Cones and Cylinders - (Conical and cylindrical surfaces)*
* A cone and a cylinder are bounded geometrical
objects - the cone is bounded by a plane (a base of the cone) and its lateral surface
- a conical surface, the cylinder is bounded by two planes (two bases) and a cylindrical
surface. We will not distinguish between a cone and a conical surface and a cylinder
and a cylindrical surfaces, if not stated otherwise. We consider them as infinite
surfaces (not bounded).
A cone is a locus of lines connecting points on a plane or a space
curve with one point that doesn't lie in the plane of the curve.
The point is
called the vertex (or the apex) of the cone and the connecting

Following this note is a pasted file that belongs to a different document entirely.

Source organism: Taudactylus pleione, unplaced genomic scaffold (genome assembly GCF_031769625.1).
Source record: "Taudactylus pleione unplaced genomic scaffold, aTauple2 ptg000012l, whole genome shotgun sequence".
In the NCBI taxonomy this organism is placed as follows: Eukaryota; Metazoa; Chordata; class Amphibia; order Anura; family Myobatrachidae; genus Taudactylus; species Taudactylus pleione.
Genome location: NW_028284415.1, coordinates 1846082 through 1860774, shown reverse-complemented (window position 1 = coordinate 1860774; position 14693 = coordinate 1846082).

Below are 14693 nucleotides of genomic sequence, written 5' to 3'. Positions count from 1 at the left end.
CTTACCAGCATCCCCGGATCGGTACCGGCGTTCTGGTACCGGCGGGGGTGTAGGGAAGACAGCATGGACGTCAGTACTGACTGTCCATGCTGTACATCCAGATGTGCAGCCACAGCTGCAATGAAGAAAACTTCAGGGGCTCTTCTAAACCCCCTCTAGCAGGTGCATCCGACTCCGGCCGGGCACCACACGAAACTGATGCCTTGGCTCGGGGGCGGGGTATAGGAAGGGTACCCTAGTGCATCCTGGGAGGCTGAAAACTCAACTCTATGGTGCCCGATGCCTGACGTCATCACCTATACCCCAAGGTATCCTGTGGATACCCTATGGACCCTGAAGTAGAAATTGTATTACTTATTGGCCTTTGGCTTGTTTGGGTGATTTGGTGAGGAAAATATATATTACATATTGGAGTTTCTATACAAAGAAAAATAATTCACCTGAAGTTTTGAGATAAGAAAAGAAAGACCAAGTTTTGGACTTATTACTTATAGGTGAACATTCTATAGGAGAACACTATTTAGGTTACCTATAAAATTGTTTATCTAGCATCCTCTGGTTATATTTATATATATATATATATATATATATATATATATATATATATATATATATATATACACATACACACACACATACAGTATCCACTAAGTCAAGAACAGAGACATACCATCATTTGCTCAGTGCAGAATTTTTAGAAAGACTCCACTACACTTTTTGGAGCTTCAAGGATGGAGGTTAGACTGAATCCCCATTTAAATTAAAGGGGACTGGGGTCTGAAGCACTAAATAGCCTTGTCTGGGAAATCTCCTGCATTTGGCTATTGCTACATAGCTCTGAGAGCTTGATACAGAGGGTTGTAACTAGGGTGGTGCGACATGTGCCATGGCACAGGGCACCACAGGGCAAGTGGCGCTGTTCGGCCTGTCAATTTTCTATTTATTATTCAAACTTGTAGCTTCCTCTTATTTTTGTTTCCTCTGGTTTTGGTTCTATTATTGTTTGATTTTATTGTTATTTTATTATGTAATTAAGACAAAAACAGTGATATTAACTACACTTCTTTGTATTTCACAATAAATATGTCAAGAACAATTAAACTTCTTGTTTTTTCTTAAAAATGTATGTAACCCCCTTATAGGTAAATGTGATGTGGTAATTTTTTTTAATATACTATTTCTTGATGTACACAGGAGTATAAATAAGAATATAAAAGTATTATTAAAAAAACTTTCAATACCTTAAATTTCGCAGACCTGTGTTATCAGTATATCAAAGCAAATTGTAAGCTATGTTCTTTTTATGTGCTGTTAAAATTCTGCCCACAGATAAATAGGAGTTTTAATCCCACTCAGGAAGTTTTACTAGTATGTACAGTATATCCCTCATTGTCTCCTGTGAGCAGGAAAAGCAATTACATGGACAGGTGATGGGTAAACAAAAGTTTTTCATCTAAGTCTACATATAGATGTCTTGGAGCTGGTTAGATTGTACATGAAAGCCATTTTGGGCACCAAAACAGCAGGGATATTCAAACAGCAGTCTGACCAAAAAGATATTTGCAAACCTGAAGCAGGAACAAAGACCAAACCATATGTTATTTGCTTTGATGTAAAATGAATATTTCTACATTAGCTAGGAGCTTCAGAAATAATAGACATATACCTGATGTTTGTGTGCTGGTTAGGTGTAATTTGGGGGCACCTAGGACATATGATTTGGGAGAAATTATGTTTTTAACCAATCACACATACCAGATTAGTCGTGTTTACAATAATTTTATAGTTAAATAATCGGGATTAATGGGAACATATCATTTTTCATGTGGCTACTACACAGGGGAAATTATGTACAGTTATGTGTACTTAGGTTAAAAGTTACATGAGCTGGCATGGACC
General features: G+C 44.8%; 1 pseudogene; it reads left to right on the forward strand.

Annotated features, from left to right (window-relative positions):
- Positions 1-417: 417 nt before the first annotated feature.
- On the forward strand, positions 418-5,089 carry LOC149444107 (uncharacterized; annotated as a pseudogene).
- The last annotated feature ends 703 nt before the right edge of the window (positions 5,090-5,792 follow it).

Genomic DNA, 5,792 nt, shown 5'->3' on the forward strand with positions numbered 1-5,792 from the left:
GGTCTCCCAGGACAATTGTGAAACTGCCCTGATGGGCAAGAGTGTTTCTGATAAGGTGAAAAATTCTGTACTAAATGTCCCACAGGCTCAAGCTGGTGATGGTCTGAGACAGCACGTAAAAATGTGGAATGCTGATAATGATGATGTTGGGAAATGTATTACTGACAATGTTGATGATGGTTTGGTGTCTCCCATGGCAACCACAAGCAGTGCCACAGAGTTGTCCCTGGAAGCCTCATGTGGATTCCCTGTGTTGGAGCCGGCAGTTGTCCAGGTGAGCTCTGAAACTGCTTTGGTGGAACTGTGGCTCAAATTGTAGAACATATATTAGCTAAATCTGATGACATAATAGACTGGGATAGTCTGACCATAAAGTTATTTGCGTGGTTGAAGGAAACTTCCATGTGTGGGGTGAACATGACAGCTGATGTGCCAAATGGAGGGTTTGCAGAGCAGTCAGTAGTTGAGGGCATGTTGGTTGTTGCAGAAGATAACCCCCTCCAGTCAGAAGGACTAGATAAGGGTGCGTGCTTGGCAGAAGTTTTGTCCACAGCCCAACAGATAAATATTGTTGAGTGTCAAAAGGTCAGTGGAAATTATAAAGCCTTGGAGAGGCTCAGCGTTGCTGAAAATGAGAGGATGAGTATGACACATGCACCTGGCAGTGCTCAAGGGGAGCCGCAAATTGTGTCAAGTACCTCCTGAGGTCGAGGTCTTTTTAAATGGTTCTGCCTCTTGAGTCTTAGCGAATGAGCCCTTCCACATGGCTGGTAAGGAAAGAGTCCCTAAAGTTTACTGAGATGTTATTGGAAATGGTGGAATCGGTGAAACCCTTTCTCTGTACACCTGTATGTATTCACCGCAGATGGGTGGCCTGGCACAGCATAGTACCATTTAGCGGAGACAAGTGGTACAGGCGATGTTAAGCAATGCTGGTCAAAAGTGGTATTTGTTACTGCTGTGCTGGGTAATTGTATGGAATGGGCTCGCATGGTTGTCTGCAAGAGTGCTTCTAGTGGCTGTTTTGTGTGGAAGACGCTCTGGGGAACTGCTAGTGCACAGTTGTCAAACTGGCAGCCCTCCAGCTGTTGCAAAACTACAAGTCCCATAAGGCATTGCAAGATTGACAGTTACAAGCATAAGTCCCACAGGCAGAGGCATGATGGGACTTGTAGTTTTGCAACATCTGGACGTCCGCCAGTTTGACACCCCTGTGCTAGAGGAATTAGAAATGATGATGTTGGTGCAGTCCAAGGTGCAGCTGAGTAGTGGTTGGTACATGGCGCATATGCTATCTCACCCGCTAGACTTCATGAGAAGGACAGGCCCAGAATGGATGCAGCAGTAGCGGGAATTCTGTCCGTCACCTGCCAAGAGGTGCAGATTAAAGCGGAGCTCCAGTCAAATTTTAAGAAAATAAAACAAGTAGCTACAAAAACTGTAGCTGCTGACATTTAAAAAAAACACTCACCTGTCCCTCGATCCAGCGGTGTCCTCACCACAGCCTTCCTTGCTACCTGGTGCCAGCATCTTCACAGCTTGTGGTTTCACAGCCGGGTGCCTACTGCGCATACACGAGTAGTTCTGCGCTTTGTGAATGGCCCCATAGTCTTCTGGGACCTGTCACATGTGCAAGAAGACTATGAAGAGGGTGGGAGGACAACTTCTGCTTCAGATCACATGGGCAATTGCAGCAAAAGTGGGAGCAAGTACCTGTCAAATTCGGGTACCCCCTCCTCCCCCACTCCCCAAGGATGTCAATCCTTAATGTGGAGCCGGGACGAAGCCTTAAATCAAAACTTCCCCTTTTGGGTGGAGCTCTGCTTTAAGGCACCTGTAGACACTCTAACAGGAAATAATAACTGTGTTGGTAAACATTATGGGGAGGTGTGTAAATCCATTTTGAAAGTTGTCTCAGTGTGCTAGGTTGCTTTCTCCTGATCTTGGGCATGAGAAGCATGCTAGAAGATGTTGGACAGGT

lines are called the generatrices of the cone.
A cylinder is a locus of lines connecting points on a plane or a space
curve with one point at infinity that doesn't lie in the plane of the curve(in
the case of plane curves).
These connecting lines are called the generatrices of the
cylinder and they are parallel to each other. The point at infinity on a
generatrix (all generatrices have the same point at infinity) is called the
vertex of the cylinder.
Cones and cylinders are ruled surfaces.
If a curve k is the nth order algebraic curve and the vertex is
not on this curve, the cone or the cylinder determined by this curve is an
algebraic surface of order n.
the 3rd degree cone.
the 3rd degree cylinder.
the 4th degree cone.
the 4th degree cylinder.
We will work only with cones and cylinders of the 2nd degree.
Created by Sonja Gorjanc, translated by Helena Halas and Iva Kodrnja - 3DGeomTeh - Developing project of the University of Zagreb